Blood and Voice

Navajo Women Ceremonial Practitioners

Hardcover ($50.00), Paperback ($26.95), Ebook ($26.95) Buy

Adulthood in the Navajo world is marked by the onset of menstruation in females and by the deepening of the voice in males. Accordingly, young adults must accept responsibility over the powers manifest in blood and voice: for women, the forces that control reproduction and growth; for men, the powers of protection and restoration of order that come through maintaining Navajo oral tradition.

The maintenance of the latter tradition has long been held to be the function of the Navajo singer, a role usually viewed as male. But despite this longstanding assumption, women can and do fill this role. Drawing on interviews with seventeen Navajo women practitioners and five apprentices, Maureen Trudelle Schwarz explicates women's role as ceremonial practitioners and shows that it is more complex than has previously been thought. She examines gender differences dictated by the Navajo origin story, details how women came to be practitioners, and reveals their experiences and the strategies they use to negotiate being both woman and singer.

Women who choose careers as singers face complex challenges, since some rules prohibit menstruating women from conducting ceremonies and others regarding sexual continence can strain marital relationships. Additionally, oral history places men in charge of all ceremonial matters. Schwarz focuses on how the reproductive life courses of Navajo women influence their apprenticeships and practices to demonstrate how they navigate these issues to preserve time-honored traditions. Through the words of actual practitioners, she shows how each woman brings her own unique life experience to the role. While differing among individuals, these experiences represent a commitment to shared cultural symbols and result in a consensus that sustains social cohesion.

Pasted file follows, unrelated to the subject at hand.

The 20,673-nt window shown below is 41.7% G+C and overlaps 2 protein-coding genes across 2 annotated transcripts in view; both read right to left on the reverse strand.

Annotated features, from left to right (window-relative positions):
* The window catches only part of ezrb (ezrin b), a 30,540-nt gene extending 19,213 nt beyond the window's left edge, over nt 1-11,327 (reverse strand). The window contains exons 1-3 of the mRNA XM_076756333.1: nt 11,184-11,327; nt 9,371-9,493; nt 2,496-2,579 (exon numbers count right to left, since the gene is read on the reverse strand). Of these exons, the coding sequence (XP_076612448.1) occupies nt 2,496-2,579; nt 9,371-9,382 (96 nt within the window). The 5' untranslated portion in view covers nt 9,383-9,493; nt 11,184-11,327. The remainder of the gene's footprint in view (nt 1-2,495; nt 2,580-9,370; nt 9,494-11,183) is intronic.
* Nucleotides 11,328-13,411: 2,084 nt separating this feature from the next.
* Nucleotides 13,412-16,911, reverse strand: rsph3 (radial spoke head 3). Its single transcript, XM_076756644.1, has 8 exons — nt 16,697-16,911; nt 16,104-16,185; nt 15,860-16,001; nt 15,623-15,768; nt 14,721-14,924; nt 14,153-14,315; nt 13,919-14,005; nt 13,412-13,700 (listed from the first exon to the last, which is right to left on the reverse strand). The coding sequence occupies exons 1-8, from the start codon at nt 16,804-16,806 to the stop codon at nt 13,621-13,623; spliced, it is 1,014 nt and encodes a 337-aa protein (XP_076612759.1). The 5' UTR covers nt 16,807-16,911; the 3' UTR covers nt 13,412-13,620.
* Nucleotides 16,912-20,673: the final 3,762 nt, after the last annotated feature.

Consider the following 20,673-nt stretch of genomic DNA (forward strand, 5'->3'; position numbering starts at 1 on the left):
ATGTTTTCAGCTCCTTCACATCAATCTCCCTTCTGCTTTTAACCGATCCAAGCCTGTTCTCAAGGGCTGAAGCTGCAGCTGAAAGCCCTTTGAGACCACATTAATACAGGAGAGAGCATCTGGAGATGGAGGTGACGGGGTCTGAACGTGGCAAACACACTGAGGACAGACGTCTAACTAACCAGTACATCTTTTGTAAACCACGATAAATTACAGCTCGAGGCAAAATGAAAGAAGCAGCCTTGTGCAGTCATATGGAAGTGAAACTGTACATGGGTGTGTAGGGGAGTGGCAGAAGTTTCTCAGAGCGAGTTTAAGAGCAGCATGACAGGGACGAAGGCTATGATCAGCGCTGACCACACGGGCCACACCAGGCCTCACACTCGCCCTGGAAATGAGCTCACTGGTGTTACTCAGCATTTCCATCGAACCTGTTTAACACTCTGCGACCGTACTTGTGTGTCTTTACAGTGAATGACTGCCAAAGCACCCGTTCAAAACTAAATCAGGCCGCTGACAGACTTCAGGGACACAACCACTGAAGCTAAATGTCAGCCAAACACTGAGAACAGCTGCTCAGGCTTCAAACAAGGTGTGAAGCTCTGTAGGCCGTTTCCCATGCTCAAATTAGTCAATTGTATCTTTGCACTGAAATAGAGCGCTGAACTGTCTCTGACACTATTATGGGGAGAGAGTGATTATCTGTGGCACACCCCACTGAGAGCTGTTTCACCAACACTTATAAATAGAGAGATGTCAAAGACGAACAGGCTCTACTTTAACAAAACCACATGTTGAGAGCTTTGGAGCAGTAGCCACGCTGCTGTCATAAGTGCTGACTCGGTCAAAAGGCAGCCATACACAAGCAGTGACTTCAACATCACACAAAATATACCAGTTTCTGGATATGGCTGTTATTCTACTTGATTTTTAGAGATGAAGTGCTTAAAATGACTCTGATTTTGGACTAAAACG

By showing the differences and similarities between the apprenticeship, initiation, and practice of men and women singers, Blood and Voice offers a better understanding of the role of Navajo women in a profession usually viewed as a male activity—and of the symbolic construction of the self in Navajo culture. It also addresses classic questions concerning the sexual division of labor, menstrual taboos, gender stereotypes, and the tension between tradition and change that will enlighten students of other cultures.

"This book offers important and subtle insights into Navajo thought and ceremonial practice."—Journal of Anthropological Research
Blood and Voice
186 Pages 6 x 9 x 0.5 Published: 2003 Hardcover (9780816523009)
Paperback (9780816523016)
Ebook (9780816536870)

For Authors

The University of Arizona Press publishes the work of leading scholars from around the globe. Learn more about submitting a proposal, preparing your final manuscript, and publication.

Inquire

Requests

The University of Arizona Press is proud to share our books with booksellers, media, librarians, scholars, and instructors. Request reprint licenses, information on subsidiary rights and translations, accessibility files, review copies, and desk and exam copies.

Request

Support the Press

Support a premier publisher of academic, regional, and literary works. We are committed to sharing past, present, and future works that reflect the special strengths of the University of Arizona and support its land-grant mission.

Give